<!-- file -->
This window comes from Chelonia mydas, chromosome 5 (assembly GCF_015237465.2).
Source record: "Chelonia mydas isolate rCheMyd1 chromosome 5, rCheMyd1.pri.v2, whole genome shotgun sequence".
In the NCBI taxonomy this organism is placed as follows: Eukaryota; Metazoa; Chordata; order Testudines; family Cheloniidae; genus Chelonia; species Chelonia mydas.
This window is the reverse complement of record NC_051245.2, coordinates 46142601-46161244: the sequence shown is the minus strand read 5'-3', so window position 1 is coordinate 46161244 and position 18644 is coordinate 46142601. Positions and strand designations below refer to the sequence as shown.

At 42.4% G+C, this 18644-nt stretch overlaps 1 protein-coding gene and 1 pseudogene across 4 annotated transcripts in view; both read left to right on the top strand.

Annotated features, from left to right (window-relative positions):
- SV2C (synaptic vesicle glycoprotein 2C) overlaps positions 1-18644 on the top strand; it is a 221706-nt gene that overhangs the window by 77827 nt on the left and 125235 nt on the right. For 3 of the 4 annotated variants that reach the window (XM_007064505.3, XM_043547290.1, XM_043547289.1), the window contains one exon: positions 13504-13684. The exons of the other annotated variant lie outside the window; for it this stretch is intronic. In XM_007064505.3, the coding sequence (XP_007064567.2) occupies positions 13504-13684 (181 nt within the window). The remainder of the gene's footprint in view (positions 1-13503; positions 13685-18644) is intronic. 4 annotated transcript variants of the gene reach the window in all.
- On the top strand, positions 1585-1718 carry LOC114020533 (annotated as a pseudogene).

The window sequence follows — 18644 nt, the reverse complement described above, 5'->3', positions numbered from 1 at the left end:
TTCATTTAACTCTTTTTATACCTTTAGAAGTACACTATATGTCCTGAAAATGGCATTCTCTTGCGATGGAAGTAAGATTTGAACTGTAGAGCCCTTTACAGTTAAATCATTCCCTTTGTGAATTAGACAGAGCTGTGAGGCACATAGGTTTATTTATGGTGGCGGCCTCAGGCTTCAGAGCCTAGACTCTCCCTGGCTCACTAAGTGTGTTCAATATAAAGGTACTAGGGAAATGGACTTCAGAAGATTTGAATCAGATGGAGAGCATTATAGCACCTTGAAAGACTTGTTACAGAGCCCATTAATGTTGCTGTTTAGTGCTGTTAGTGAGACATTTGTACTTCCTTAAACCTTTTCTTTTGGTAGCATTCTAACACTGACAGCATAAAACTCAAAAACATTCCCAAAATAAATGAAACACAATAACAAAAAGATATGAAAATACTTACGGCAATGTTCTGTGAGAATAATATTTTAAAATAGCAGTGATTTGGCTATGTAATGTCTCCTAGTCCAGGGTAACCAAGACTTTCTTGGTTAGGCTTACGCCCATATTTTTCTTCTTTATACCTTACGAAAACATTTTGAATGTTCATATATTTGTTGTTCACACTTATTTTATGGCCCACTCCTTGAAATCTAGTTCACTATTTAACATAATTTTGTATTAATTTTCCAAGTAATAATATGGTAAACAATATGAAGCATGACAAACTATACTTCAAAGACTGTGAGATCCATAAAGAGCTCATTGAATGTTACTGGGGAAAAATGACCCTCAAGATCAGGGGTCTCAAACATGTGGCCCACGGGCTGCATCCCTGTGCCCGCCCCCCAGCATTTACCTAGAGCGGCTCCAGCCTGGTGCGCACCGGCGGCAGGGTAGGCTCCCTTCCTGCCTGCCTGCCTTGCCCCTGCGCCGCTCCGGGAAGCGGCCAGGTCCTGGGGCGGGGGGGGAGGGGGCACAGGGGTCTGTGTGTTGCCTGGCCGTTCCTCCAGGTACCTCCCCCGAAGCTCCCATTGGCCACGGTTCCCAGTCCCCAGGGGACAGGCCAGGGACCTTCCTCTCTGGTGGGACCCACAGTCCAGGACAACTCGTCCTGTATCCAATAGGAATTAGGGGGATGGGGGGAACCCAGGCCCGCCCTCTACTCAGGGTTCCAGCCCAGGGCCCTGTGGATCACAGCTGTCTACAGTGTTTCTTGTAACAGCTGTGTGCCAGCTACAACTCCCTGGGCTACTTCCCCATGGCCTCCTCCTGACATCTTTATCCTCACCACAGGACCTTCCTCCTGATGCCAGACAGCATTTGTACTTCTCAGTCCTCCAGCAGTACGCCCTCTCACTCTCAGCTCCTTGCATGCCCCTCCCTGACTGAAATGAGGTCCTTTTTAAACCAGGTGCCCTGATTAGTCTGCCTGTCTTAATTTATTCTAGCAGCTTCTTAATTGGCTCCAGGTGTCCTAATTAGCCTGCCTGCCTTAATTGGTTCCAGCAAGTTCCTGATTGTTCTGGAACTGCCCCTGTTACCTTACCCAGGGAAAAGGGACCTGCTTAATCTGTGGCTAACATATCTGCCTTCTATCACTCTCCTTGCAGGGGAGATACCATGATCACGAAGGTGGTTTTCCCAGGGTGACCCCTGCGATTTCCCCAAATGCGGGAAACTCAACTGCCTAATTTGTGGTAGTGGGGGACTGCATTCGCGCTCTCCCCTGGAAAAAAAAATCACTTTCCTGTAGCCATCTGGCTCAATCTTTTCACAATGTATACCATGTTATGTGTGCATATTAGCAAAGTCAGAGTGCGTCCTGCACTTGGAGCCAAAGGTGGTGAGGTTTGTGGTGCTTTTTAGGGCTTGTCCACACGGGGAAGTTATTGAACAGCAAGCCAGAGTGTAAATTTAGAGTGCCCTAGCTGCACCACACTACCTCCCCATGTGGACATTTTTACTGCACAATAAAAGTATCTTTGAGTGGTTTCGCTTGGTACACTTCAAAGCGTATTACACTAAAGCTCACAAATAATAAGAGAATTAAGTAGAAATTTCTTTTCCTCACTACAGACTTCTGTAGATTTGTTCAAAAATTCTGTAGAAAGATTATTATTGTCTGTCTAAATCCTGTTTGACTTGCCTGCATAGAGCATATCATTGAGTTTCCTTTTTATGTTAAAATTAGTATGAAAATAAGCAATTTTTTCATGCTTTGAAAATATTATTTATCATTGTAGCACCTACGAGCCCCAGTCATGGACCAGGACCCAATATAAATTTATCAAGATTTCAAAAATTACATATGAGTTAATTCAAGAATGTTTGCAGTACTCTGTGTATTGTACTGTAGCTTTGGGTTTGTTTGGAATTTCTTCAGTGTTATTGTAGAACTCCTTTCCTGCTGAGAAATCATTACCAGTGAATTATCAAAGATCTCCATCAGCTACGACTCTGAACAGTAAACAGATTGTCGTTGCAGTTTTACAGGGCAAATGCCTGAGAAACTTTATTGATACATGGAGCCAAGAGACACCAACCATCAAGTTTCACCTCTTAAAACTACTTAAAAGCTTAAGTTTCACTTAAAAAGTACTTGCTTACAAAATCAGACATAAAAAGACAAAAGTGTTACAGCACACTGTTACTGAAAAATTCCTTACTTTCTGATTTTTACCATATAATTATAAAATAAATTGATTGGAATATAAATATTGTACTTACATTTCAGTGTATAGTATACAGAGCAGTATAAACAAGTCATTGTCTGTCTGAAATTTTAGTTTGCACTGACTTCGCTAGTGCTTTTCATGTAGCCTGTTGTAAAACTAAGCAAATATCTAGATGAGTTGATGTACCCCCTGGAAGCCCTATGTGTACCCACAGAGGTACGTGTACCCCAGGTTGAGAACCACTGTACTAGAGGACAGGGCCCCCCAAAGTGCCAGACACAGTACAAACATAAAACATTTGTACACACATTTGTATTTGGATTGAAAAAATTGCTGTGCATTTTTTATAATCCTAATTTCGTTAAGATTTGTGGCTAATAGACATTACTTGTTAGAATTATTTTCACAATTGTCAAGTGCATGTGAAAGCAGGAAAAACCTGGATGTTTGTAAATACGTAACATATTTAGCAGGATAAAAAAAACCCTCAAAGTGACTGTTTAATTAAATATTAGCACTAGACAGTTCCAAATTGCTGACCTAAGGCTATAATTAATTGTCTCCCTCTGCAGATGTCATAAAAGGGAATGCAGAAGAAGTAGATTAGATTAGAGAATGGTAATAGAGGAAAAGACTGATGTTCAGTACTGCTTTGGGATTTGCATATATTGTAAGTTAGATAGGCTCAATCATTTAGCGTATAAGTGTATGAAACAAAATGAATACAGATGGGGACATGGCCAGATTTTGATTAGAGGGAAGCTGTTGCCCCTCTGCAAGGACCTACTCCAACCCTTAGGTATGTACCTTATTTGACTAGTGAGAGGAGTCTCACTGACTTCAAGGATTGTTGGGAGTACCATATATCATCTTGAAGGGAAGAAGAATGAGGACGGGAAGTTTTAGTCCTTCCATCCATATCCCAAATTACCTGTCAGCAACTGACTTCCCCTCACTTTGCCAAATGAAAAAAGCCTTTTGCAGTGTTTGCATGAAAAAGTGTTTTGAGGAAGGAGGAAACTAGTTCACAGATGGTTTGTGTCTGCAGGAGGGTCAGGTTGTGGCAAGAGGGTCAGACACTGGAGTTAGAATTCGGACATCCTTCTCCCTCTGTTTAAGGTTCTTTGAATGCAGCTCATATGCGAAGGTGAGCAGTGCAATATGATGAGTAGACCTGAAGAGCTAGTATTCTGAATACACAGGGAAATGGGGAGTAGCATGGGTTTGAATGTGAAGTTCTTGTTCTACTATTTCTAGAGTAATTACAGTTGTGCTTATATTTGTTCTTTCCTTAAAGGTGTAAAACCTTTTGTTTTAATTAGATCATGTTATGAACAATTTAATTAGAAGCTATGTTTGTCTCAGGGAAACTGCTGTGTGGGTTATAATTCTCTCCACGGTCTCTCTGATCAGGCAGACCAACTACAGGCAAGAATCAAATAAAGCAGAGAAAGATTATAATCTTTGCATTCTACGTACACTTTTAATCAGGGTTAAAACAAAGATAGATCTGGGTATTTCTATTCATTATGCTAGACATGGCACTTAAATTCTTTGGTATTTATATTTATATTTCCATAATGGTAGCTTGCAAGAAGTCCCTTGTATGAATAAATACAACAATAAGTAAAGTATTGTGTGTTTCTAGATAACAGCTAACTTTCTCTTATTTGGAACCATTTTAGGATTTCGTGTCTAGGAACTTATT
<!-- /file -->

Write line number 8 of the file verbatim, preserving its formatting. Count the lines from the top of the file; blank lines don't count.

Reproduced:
- On the top strand, positions 1585-1718 carry LOC114020533 (annotated as a pseudogene).